As our Master of Advanced Studies (MAS) in Transitional Justice, Human Rights and the Rule of Law has now entered its second year, it’s a good time to provide some update about the programme, our students, the Faculty and new developments.
For this academic year, 32 students are attending our programme. They come from a variety of countries all over the world: Colombia, El Salvador, South Africa, Uganda, Kenya, the Philippines, France, Canada, India, Sri Lanka, South Korea, the Dominican Republic, Italy and Spain, to name a few. Besides this geographical diversity, and in line with the programme’s interdisciplinary approach, our students have a variety of disciplinary backgrounds including law, political science, history, conflict studies, international relations and anthropology.
One of the strengths of the programme continues to be its outstanding Faculty, with leading scholars and practitioners such as Professor Clara Sandoval (University of Essex), Professor William Schabas (Middlesex University London), Dr Rama Mani (University of Oxford), Professor Cécile Aptel (The Fletcher School of Law and Diplomacy) and Professor Christof Heyns (University of Pretoria). Newcomers include Dr Julia Raue, Transitional Justice Advisor at the Office of the UN High Commissioner for Human Rights, who will a give course on ‘Justice Reform in Transition’ in the spring semester and Nicholas Mansfield, Director of Legal Programmes at the East-West Management Programme, who will teach an optional course on ‘The Rule of Law in Practice’, also in the spring semester.
On the teaching side, we continue to place much emphasis on creating synergies between the different courses and modules. The programme reflects our approach to transitional justice as a broadly defined notion of dealing with the past, covering a variety of issues and perspectives – including legal, conceptual and ethical frameworks, human rights, institutional and rule of law reform, transformative justice and development.
We also continue to give great importance to create links between theory and practice. Via clinical work, students can put theoretical concepts and principles into practical application through case studies, simulations, role plays and meetings with practitioners and experts with longstanding experience in the field. During the Transitional Justice Cafés, students meet leading actors and gain insights into their work. In our last Transitional Justice Café of the year 2017, Gabriella Citroni, Senior Legal Adviser at TRIAL International and Professor at the University Milano-Bicocca, discussed with students some of the current legal challenges in relation to the practice of enforced disappearances in Nepal and shared her experience as a practitioner in this field.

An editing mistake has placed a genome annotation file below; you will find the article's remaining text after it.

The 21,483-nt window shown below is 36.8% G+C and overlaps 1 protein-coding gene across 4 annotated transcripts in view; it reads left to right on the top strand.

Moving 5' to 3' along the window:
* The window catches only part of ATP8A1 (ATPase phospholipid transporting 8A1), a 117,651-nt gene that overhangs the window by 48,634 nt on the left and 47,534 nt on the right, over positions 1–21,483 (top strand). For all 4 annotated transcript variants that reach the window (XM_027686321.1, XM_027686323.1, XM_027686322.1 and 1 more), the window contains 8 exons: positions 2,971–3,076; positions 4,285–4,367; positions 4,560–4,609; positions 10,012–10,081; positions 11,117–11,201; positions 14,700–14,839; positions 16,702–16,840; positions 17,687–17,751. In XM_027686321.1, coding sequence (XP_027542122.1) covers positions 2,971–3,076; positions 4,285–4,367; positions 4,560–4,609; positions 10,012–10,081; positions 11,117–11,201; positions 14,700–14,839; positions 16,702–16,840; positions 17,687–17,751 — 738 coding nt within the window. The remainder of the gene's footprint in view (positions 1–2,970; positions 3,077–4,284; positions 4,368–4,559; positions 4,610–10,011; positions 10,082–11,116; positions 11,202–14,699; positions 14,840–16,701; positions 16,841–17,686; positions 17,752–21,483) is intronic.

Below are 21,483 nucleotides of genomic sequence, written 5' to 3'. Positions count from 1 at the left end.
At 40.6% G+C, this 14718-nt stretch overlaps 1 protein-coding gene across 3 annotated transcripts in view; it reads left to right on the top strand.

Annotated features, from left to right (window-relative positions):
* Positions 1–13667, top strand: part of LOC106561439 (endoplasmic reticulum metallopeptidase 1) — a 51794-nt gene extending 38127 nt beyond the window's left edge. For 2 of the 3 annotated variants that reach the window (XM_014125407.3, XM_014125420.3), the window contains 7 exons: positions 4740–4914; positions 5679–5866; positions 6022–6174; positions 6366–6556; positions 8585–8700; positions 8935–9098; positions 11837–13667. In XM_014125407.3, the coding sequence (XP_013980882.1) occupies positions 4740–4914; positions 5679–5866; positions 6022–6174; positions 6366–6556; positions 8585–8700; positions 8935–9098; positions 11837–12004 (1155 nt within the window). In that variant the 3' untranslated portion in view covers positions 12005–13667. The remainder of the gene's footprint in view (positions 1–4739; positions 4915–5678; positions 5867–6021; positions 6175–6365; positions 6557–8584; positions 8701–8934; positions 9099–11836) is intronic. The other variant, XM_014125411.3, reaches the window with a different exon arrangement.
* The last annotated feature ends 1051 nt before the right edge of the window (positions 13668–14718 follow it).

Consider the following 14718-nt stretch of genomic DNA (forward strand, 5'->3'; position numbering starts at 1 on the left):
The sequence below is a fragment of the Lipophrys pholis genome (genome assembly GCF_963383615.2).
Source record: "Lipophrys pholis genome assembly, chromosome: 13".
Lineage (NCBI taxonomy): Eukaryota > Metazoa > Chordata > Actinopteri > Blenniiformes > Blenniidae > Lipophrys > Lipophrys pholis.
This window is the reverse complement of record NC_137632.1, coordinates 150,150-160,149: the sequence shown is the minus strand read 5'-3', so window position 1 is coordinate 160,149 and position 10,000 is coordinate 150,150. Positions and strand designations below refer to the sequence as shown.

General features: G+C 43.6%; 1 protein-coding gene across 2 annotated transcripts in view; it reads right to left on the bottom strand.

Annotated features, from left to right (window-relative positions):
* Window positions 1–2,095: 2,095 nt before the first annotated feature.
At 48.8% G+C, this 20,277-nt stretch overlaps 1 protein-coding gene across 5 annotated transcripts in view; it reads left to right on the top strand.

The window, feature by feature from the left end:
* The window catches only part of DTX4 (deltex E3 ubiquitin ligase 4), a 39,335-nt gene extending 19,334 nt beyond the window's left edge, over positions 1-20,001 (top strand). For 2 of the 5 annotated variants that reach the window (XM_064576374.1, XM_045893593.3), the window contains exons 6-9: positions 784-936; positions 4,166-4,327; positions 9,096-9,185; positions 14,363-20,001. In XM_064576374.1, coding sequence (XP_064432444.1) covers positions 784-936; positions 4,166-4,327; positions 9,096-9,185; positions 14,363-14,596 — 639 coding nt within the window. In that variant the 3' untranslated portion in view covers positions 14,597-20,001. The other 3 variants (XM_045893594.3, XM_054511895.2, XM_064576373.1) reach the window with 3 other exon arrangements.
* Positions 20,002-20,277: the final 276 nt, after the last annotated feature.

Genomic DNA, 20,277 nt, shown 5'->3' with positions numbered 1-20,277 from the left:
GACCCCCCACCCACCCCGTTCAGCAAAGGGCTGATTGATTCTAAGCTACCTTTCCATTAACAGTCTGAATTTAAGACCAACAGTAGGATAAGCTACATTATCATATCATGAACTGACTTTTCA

There are also some novelties in the programme! In the second term, students can now choose between four different tracks: research internships with leading actors in the field of transitional justice; an extended master’s paper to research and delve deeper into a transitional justice issue; participation in the Nuremberg Moot Court; and optional courses on specific topics including international criminal law, peacebuilding, the rule of law and the fight against terrorism.
Since the start of the academic year, it has been a great pleasure to work with such a vibrant group of highly committed, intellectually curious and stimulating students!
We wish you all an enjoyable and restful end of the year break and all the best for 2018.
Frank Haldemann and Thomas Unger, Co-Directors of the Master of Advanced Studies in Transitional Justice, Human Rights and the Rule of Law
Arthur Nguyen Dao
We awarded, during our 2017 Graduation Ceremony, three prizes to graduating students for their exceptional academic work: the Henry Dunant Research Prize, the Best LLM Paper Prize and the Best Master in Transitional Justice (MTJ) Paper Prize.
Olivier Chamard / Geneva Academy
Our 2017 Annual Report is out! It provides a look into our research and educational activities.
We are delighted to invite all our alumni for the 2019 Alumni Gathering that will take place on Saturday 25 May 2019 in Geneva!
Truth Commissions are by now an integral part of the transitional justice vocabulary and practice. The 2019 Spring School will provide a comprehensive, multidimensional and practical examination of this transitional justice mechanism, shedding light on both its aims and the practical challenges it has met or is likely to meet.
This short course introduces participants to the Islamic law of armed conflict and how it relates to the current conflicts in Muslim contexts. It examines the rules regulating the use of force during both international and non-international armed conflicts under classical Islamic law.
U.S. Mission Photo/Eric Bridiers
From 2012 to 2015 the Geneva Academy hosted the Adviser to the UN Special Rapporteur on the promotion of truth, justice, reparation and guarantees of non-recurrence Pablo de Greiff.
This project intends to clarify the conditions of accountability for international crimes by providing a detailed assessment of the customary international law status of, in particular, the actus reus and mens rea elements of modes of liability: planning, instigating, conspiracy, direct and indirect perpetration, co-perpetration, the three forms of joint criminal enterprise, the doctrine of common purpose under the Rome Statute of the International Criminal Court, command responsibility and aiding and abetting.